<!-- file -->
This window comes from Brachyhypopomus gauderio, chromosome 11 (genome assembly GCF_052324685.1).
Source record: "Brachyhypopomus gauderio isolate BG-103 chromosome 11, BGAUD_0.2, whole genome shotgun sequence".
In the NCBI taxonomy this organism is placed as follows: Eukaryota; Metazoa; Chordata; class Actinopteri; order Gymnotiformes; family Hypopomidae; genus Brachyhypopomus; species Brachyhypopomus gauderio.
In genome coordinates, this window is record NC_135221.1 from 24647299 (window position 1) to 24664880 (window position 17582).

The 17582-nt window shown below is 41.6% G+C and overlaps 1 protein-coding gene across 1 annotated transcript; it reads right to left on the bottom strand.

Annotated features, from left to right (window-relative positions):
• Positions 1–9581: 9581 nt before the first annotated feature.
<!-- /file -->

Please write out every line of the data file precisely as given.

This window comes from Brachyhypopomus gauderio, chromosome 11 (genome assembly GCF_052324685.1).
Source record: "Brachyhypopomus gauderio isolate BG-103 chromosome 11, BGAUD_0.2, whole genome shotgun sequence".
In the NCBI taxonomy this organism is placed as follows: Eukaryota; Metazoa; Chordata; class Actinopteri; order Gymnotiformes; family Hypopomidae; genus Brachyhypopomus; species Brachyhypopomus gauderio.
In genome coordinates, this window is record NC_135221.1 from 24647299 (window position 1) to 24664880 (window position 17582).

The 17582-nt window shown below is 41.6% G+C and overlaps 1 protein-coding gene across 1 annotated transcript; it reads right to left on the bottom strand.

Annotated features, from left to right (window-relative positions):
• Positions 1–9581: 9581 nt before the first annotated feature.